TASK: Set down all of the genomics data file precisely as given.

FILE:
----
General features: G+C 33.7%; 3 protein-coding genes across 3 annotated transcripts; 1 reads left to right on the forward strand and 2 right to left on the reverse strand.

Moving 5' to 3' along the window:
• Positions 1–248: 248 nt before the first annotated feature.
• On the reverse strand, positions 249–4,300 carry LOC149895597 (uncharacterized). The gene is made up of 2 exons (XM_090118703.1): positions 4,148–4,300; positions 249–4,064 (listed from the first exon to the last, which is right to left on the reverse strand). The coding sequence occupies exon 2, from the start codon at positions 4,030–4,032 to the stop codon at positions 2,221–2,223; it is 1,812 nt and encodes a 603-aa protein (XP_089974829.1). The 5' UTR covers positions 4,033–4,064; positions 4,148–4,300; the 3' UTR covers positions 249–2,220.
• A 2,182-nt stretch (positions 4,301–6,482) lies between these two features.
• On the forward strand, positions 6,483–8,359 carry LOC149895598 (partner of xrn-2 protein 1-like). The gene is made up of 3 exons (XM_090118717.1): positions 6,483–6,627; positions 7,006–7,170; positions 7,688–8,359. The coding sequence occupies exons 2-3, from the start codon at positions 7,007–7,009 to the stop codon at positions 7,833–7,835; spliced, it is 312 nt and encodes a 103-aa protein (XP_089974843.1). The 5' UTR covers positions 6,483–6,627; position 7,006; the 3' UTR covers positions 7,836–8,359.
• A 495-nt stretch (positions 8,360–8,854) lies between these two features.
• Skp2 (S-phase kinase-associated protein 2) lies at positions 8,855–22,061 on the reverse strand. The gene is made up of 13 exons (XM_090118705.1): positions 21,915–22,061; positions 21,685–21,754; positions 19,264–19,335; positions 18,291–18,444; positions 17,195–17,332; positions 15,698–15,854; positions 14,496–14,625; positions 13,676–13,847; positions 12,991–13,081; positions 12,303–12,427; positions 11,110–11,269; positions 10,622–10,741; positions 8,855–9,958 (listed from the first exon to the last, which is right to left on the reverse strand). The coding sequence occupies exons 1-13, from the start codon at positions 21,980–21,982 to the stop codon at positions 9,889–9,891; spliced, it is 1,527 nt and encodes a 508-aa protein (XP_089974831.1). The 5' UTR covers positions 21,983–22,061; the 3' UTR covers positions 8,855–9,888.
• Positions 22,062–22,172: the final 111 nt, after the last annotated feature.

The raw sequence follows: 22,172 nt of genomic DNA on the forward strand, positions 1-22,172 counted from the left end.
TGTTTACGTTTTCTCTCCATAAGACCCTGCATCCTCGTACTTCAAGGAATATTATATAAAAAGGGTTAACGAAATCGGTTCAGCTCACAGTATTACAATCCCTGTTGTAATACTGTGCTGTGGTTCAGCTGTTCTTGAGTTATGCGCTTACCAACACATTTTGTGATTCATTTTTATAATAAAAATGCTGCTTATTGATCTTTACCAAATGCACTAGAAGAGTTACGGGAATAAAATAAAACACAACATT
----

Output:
General features: G+C 33.7%; 3 protein-coding genes across 3 annotated transcripts; 1 reads left to right on the forward strand and 2 right to left on the reverse strand.

Moving 5' to 3' along the window:
• Positions 1–248: 248 nt before the first annotated feature.
• On the reverse strand, positions 249–4,300 carry LOC149895597 (uncharacterized). The gene is made up of 2 exons (XM_090118703.1): positions 4,148–4,300; positions 249–4,064 (listed from the first exon to the last, which is right to left on the reverse strand). The coding sequence occupies exon 2, from the start codon at positions 4,030–4,032 to the stop codon at positions 2,221–2,223; it is 1,812 nt and encodes a 603-aa protein (XP_089974829.1). The 5' UTR covers positions 4,033–4,064; positions 4,148–4,300; the 3' UTR covers positions 249–2,220.
• A 2,182-nt stretch (positions 4,301–6,482) lies between these two features.
• On the forward strand, positions 6,483–8,359 carry LOC149895598 (partner of xrn-2 protein 1-like). The gene is made up of 3 exons (XM_090118717.1): positions 6,483–6,627; positions 7,006–7,170; positions 7,688–8,359. The coding sequence occupies exons 2-3, from the start codon at positions 7,007–7,009 to the stop codon at positions 7,833–7,835; spliced, it is 312 nt and encodes a 103-aa protein (XP_089974843.1). The 5' UTR covers positions 6,483–6,627; position 7,006; the 3' UTR covers positions 7,836–8,359.
• A 495-nt stretch (positions 8,360–8,854) lies between these two features.
• Skp2 (S-phase kinase-associated protein 2) lies at positions 8,855–22,061 on the reverse strand. The gene is made up of 13 exons (XM_090118705.1): positions 21,915–22,061; positions 21,685–21,754; positions 19,264–19,335; positions 18,291–18,444; positions 17,195–17,332; positions 15,698–15,854; positions 14,496–14,625; positions 13,676–13,847; positions 12,991–13,081; positions 12,303–12,427; positions 11,110–11,269; positions 10,622–10,741; positions 8,855–9,958 (listed from the first exon to the last, which is right to left on the reverse strand). The coding sequence occupies exons 1-13, from the start codon at positions 21,980–21,982 to the stop codon at positions 9,889–9,891; spliced, it is 1,527 nt and encodes a 508-aa protein (XP_089974831.1). The 5' UTR covers positions 21,983–22,061; the 3' UTR covers positions 8,855–9,888.
• Positions 22,062–22,172: the final 111 nt, after the last annotated feature.

The raw sequence follows: 22,172 nt of genomic DNA on the forward strand, positions 1-22,172 counted from the left end.
TGTTTACGTTTTCTCTCCATAAGACCCTGCATCCTCGTACTTCAAGGAATATTATATAAAAAGGGTTAACGAAATCGGTTCAGCTCACAGTATTACAATCCCTGTTGTAATACTGTGCTGTGGTTCAGCTGTTCTTGAGTTATGCGCTTACCAACACATTTTGTGATTCATTTTTATAATAAAAATGCTGCTTATTGATCTTTACCAAATGCACTAGAAGAGTTACGGGAATAAAATAAAACACAACATT